I am thinking about obtaining my exemption from the FAA. What are my
options, and what should I look out for?
Answer: Ever since the Federal Aviation Administration (FAA) granted the first exemptions to six aerial cinematography production companies, many people began asking, “How do I get my exemption?” While the FAA has provided a general outline of the requirements to obtain a Section 333 exemption, the process requires knowledge of the Federal Aviation Regulations and commercial aviation operations.
With the opening of the National Airspace System (NAS) to commercial operators, many people claim to have the expertise needed to help others obtain their exemption, but do they have the legal expertise and operational experience required to help your company obtain an exemption? These are important questions that you should ask people before hiring them to assist you in filing a petition for exemption. You should also be aware that it is a complex procedure, and once you are granted approval from the FAA, there are many requirements to meet before being able to operate commercially.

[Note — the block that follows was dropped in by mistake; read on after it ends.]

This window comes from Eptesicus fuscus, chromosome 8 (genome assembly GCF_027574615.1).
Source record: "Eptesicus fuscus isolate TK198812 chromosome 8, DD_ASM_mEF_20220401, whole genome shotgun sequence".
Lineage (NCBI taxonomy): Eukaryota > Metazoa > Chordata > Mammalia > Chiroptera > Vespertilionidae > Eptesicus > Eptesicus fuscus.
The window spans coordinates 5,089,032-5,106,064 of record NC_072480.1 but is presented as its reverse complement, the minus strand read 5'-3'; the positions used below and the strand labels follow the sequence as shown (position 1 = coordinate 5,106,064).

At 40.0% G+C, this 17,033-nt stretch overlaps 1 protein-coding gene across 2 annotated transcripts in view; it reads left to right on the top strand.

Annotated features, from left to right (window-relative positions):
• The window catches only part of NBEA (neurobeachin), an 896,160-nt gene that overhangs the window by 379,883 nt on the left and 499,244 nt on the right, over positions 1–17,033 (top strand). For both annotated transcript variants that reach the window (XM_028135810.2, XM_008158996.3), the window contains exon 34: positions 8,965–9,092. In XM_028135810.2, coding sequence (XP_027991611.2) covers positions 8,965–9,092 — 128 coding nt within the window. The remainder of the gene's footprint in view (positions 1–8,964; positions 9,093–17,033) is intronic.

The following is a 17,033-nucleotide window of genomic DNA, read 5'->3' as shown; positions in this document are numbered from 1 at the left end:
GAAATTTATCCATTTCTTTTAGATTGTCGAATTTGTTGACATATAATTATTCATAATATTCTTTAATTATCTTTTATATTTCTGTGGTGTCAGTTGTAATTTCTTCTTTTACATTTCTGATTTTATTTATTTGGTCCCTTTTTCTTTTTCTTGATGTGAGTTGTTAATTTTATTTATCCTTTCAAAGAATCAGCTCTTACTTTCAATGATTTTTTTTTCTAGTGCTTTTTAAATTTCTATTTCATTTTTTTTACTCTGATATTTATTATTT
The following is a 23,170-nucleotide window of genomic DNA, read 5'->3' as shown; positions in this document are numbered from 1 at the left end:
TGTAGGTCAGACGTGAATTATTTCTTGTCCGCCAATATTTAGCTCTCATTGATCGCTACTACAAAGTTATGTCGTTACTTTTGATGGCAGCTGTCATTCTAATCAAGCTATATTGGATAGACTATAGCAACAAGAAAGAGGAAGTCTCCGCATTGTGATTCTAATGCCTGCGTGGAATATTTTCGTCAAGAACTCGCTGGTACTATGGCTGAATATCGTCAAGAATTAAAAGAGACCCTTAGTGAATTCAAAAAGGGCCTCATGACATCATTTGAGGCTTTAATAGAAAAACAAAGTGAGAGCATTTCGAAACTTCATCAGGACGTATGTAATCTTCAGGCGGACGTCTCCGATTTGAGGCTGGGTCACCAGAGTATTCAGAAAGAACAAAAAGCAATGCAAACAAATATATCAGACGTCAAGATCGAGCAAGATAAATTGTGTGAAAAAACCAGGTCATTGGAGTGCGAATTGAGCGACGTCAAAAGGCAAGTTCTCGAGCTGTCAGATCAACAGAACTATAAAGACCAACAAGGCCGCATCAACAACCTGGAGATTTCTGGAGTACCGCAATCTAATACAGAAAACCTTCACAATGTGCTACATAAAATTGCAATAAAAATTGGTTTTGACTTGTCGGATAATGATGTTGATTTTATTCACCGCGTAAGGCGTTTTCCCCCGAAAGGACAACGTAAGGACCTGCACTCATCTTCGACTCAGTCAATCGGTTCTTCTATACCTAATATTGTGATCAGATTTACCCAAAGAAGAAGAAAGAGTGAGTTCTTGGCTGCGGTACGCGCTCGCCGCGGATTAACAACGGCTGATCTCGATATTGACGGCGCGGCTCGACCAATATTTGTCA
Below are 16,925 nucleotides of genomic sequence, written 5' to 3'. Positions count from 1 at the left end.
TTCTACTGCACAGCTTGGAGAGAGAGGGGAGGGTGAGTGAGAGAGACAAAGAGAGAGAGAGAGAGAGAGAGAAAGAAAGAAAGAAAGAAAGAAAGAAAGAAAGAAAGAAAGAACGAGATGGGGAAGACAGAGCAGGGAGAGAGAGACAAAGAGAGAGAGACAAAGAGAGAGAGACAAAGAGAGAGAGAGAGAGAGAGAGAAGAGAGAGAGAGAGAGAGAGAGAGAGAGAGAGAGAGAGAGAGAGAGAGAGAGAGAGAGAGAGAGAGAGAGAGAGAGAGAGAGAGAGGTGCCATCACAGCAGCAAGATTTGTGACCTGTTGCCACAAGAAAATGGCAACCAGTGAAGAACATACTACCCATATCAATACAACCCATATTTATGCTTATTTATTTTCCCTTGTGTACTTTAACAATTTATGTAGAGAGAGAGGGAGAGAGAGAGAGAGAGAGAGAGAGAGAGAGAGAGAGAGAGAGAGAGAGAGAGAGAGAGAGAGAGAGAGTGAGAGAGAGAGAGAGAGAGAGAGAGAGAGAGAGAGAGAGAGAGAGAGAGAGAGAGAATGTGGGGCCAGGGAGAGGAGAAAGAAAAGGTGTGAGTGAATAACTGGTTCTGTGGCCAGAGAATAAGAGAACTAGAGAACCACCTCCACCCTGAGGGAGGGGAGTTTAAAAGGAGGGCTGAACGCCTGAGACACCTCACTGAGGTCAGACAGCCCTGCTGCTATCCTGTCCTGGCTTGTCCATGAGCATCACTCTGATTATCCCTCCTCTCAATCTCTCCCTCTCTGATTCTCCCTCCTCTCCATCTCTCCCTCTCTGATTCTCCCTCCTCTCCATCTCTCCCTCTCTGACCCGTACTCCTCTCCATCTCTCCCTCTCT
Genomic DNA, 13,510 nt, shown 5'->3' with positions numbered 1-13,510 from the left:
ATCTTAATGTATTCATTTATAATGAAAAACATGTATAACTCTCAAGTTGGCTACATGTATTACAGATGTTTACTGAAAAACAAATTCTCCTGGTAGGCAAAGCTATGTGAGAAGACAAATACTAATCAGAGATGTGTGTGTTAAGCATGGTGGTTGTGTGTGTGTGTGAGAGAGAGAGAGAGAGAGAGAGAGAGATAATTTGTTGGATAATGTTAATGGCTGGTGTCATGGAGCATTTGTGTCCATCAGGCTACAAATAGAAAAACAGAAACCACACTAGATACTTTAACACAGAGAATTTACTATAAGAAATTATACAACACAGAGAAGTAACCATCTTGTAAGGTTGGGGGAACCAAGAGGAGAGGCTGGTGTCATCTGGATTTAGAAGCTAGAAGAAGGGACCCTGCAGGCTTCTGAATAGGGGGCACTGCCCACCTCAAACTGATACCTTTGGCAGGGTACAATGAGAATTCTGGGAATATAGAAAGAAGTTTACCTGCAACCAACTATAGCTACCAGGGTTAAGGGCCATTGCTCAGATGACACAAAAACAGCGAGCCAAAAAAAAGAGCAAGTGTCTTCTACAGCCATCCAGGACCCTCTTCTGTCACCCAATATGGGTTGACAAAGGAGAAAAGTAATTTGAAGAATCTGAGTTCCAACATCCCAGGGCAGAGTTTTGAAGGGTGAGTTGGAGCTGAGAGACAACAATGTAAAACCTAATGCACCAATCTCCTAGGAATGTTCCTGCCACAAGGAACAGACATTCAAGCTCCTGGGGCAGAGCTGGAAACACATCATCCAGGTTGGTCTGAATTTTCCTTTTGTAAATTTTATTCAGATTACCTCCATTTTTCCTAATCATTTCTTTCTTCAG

Operating manuals have been developed to support the petition for exemption, and they become a legal record of the maintenance and repair records for your unmanned aircraft. Most people don’t understand that, once you receive your exemption from the FAA, you are categorized as an “operator.” Being an operator carries a lot of responsibility as you are granted authority to commercially fly in the NAS. Keeping your maintenance manuals and logbooks current and complete is critically important, especially in the event of an incident or accident. The lack of professional documentation could be detrimental to your business.
Anyone considering entering the commercial UAS (unmanned aircraft system) industry will benefit from consulting with attorneys and consultants who have extensive aviation experience. Aviation professionals understand the importance of creating these documents and handling situations should they occur.
When interviewing attorneys and consultants with whom your company is considering hiring, ask them how many petitions they have helped their clients receive. A good attorney will review your proposed operations to see if they comply with the Section 333 restrictions. A good consultant will create the necessary operating manuals and logbooks to keep you in compliance with the FAA’s conditions and limitations for exempt companies.